Uri Mayer was chosen to succeed Hauser as conductor beginning in the 1988–89 season. During the next five years, Mayer increased the repertoire base and the depth of artistic expression. He resigned at the end of the 1993–94 season. Mark Laycock was then appointed music director, a position he held from 1996 to the spring of 1998.

Orchestra London functioned without a music director for several years. Simon Streatfeild, a former principal violist with the Vancouver Symphony Orchestra and the London Symphony Orchestra in the UK, served as artistic advisor. Brian Jackson, who conducted the orchestra for 20 years and served as its principal pops conductor, was appointed principal guest conductor and artistic advisor for the 1998–99 Golden Anniversary season. He was joined by a series of 15 guest conductors contracted to lead the orchestra throughout the season.

In 2000, shortly after a successful fundraising campaign raised $330,000 and brought the orchestra out of debt, the orchestra appointed Timothy Vernon as music director and artistic director. At the time, the orchestra engaged 43 core musicians.


In the summer of 2014, the orchestra failed to receive the second installment of a promised $1 million gift, due to the donor’s decision to redirect the funds to the development of a new concert hall in London. The budget shortfall left the orchestra insolvent, and it was forced to officially cease operations on 16 December 2014. Executive director Joe Swan resigned, the organization was evicted from its office and the remainder of the 2014–15 season was cancelled. On 18 December, London City Council rejected the orchestra’s request for a $350,000 bailout to cover back wages owed to musicians and staff.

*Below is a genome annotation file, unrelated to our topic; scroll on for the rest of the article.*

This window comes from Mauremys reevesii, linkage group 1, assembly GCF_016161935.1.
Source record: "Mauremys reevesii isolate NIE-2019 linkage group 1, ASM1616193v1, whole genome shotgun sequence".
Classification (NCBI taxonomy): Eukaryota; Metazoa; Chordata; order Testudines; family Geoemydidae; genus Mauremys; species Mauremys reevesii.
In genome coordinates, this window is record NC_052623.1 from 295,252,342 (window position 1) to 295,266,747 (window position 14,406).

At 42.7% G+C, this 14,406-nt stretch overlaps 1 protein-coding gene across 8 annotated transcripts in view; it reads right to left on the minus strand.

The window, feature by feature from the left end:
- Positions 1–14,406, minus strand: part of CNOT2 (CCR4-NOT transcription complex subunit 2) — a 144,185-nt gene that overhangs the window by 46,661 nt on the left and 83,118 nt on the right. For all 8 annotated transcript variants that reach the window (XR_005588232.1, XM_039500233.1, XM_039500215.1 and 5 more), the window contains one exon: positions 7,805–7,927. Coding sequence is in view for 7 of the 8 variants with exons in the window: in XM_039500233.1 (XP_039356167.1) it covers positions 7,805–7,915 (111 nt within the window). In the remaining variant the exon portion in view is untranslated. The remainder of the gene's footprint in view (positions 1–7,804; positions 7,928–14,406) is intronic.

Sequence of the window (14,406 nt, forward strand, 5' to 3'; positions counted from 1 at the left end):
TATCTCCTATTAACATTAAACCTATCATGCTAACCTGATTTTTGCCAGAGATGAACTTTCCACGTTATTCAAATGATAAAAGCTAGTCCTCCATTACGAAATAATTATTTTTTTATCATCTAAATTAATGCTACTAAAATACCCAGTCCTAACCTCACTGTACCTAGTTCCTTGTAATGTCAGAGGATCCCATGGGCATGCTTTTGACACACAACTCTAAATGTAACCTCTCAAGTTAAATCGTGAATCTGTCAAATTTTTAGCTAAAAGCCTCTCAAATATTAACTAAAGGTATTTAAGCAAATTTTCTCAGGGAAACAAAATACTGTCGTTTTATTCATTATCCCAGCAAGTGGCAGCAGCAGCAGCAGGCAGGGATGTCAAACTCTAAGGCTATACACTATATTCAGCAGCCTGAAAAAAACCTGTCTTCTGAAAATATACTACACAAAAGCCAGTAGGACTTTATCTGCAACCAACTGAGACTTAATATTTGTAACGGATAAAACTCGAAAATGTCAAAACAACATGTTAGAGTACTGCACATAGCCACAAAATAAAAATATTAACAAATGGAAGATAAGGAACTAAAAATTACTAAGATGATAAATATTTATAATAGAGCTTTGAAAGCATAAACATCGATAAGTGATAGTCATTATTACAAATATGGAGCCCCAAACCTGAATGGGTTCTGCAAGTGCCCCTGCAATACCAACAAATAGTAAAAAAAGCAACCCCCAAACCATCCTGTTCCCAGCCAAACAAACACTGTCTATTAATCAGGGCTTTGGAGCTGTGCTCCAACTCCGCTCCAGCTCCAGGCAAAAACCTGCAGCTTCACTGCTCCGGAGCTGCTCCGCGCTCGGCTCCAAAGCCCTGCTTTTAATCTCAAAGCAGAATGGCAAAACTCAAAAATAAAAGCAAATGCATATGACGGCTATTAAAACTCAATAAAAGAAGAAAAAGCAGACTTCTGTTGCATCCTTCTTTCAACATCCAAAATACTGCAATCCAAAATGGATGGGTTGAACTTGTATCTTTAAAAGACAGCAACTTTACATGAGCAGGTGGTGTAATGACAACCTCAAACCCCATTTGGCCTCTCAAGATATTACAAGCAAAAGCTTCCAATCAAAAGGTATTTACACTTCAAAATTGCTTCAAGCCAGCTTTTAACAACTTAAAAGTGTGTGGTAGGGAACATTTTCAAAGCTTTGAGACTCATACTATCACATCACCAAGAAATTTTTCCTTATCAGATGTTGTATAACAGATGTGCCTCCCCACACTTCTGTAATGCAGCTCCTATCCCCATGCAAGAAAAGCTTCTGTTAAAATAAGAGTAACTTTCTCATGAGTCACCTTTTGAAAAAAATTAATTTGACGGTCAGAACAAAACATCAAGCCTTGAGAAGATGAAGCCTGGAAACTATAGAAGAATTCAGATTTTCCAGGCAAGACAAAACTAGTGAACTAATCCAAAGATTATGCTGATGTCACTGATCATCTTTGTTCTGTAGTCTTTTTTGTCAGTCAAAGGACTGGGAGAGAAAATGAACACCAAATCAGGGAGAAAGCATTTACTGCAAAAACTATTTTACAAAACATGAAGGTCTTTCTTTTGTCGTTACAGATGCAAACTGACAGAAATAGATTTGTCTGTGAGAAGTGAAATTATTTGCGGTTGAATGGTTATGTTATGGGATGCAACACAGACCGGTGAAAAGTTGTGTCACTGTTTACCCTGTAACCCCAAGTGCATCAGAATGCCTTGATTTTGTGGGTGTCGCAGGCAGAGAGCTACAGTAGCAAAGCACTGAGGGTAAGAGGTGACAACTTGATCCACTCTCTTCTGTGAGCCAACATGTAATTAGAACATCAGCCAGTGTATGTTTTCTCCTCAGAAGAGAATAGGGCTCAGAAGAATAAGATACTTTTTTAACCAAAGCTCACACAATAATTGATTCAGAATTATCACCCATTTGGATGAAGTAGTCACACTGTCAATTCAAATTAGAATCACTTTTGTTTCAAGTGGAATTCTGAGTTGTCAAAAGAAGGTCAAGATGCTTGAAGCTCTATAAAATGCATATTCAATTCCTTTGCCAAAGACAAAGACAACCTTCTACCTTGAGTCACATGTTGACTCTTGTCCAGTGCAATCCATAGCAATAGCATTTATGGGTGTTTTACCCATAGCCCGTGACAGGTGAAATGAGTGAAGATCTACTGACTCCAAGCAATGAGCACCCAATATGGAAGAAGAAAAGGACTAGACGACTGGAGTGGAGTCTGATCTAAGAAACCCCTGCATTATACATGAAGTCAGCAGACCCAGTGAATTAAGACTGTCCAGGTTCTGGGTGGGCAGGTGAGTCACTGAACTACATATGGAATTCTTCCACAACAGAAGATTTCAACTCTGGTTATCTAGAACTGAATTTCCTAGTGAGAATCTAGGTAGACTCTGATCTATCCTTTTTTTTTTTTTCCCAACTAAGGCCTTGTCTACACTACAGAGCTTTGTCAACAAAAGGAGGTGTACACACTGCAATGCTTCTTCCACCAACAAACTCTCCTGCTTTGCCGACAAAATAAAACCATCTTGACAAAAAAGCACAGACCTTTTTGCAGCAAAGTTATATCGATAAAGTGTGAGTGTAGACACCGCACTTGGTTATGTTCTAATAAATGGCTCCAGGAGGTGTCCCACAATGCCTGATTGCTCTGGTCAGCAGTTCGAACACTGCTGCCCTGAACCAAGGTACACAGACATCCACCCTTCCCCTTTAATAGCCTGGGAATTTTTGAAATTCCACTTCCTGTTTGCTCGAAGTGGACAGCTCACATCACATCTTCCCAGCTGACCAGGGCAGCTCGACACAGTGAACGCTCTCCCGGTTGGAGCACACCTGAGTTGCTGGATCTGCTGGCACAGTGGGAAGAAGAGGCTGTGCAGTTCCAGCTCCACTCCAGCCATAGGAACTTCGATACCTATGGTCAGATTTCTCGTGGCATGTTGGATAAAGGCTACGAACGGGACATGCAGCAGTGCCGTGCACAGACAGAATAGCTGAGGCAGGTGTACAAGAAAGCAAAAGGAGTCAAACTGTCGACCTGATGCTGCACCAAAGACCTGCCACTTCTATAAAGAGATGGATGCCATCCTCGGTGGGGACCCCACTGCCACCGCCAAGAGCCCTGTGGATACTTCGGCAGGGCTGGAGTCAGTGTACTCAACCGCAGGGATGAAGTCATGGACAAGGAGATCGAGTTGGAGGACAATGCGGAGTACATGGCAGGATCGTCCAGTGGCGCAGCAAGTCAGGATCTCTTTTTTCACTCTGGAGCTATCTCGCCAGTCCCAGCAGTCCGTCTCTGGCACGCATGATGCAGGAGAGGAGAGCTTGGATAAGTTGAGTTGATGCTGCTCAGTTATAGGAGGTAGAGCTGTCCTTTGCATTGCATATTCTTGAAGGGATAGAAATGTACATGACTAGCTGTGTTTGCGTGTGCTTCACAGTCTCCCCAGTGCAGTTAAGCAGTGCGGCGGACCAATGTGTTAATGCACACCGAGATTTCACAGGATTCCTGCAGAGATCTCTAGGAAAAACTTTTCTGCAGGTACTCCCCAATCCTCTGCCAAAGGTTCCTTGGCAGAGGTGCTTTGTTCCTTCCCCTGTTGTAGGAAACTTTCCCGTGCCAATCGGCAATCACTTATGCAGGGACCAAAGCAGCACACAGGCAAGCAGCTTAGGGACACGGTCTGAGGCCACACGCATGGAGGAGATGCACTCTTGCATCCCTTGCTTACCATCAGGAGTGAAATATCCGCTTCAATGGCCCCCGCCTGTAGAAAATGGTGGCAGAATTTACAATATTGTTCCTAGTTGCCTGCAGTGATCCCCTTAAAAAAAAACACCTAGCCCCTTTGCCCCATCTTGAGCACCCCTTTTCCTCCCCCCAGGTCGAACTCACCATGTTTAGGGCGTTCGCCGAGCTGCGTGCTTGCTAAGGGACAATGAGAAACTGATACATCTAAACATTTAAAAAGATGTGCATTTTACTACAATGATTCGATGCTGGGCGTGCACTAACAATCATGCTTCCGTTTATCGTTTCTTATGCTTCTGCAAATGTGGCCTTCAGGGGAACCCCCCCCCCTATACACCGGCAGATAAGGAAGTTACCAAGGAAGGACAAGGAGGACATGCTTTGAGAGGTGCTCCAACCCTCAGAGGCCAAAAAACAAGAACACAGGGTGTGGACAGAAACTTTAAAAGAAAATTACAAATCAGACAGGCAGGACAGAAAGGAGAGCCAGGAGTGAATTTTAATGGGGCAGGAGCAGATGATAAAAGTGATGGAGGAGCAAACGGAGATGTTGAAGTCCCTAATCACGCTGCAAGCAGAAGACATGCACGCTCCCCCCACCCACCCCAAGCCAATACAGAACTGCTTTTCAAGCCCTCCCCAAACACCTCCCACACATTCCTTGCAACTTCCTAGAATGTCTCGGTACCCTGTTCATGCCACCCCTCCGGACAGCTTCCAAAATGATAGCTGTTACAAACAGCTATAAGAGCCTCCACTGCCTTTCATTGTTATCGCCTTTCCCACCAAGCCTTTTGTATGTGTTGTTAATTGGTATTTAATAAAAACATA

In an effort to maintain a presence in the community, and to distance themselves from the “previous administration” of Swan and the board of directors, the orchestra’s musicians re-branded themselves as #WePlayOn. Led by Joe Lanza, they began giving a series of performances around the city throughout the winter and spring of 2014–15. They gave small recitals in such public locations as libraries, seniors’ homes and London International Airport, as well as joint performances with London Pro Musica Choir and Amabile Choirs, including some at Centennial Hall.

London Symphonia

In 2015, the orchestra’s musicians dropped #WePlayOn and adopted the moniker London Symphonia. In March 2022, it was announced that London Symphonia would receive $300,000 from the federal government to renovate London’s Metropolitan United Church as the orchestra’s new home.